straight forward health and safty advice
Working on roofs results in a substantial number of fatal and serious
accidents every year
For this reason, no one must go onto any roof or
undertake any roof work, no matter how simple it seems,
until they are properly trained to do so. There must be a
Risk Assessment for the work, which takes into account
the hazards likely to be encountered, e.g. process and
flue discharges, fragile materials, etc. This must also
consider the emergency rescue arrangements. Design and
plan the working using the guidance that is given in the
HSE document “Health and safety in roof work” (ref.
HSG33). When planning the work, and working at height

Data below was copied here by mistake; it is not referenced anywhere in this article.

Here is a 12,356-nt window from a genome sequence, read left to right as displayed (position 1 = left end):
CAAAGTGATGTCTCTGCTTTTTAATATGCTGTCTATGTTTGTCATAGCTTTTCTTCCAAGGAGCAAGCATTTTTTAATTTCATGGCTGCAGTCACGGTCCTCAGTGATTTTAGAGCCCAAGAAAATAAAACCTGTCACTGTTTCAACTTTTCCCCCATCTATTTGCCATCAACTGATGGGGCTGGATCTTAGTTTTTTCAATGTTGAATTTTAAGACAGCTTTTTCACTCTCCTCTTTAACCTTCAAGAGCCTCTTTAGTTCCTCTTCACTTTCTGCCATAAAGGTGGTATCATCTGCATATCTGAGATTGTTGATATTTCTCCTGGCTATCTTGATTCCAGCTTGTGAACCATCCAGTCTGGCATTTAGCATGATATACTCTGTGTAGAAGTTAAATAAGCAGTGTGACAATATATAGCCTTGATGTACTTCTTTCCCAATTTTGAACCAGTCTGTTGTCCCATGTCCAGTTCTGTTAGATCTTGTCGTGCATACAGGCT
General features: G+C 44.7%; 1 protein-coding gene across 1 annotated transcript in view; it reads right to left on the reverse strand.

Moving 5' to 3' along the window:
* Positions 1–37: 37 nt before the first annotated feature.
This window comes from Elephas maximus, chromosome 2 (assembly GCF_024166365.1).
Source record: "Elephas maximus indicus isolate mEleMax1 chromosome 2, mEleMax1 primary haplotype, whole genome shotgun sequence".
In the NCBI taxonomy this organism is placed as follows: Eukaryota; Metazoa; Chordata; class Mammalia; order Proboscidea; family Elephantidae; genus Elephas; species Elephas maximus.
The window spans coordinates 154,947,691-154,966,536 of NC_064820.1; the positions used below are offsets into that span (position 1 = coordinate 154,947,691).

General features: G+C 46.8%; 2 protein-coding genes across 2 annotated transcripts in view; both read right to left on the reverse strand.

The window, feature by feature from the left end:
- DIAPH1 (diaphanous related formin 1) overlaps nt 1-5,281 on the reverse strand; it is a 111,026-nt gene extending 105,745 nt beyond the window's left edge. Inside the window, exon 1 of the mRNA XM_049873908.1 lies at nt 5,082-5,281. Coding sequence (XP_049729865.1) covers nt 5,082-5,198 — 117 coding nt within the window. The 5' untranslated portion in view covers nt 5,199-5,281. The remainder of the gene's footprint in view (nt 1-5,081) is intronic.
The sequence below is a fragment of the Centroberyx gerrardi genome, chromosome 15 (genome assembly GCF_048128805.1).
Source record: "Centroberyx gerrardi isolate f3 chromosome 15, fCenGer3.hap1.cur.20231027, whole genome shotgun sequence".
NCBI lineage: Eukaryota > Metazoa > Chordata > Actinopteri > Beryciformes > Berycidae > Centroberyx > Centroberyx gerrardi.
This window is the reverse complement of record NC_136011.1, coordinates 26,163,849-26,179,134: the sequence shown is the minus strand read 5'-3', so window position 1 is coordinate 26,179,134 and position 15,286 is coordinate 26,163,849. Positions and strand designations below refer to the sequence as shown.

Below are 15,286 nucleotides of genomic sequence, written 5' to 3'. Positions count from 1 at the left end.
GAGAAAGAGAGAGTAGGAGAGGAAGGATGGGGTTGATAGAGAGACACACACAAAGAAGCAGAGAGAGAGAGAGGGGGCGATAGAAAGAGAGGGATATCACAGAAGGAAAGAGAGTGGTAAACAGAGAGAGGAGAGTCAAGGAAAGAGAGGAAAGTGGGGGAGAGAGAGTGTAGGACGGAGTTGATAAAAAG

cannot be avoided, apply the safeguards shown below, in
the following order:
a safe working platform with guardrails and toe boards - this is the most effective
Only if this first level of protection cannot be achieved in practice, are the following
safety nets and similar protective systems – as these provide general protection – or lastly;
individual protection e.g. safety harnesses with lanyards or inertia reels, attached to suitable
Work of short duration i.e. taking minutes rather than hours, may be carried out using individual
fall protection. Use a suitable safety harness and lanyard with a shock absorber, or an inertia
reel, secured to an anchorage point that is capable of taking the anticipated shock loads if a fall
For other work, suitable edge protection must be provided. This must consist of guardrails and
toe boards at the edge, and fencing around any opening or skylight, where a person can fall.
There must be a safe means of access to the roof.
Check the weather conditions each day before work starts and if necessary, while the work is to
be done. Remember that a safe foothold can be difficult in bad weather.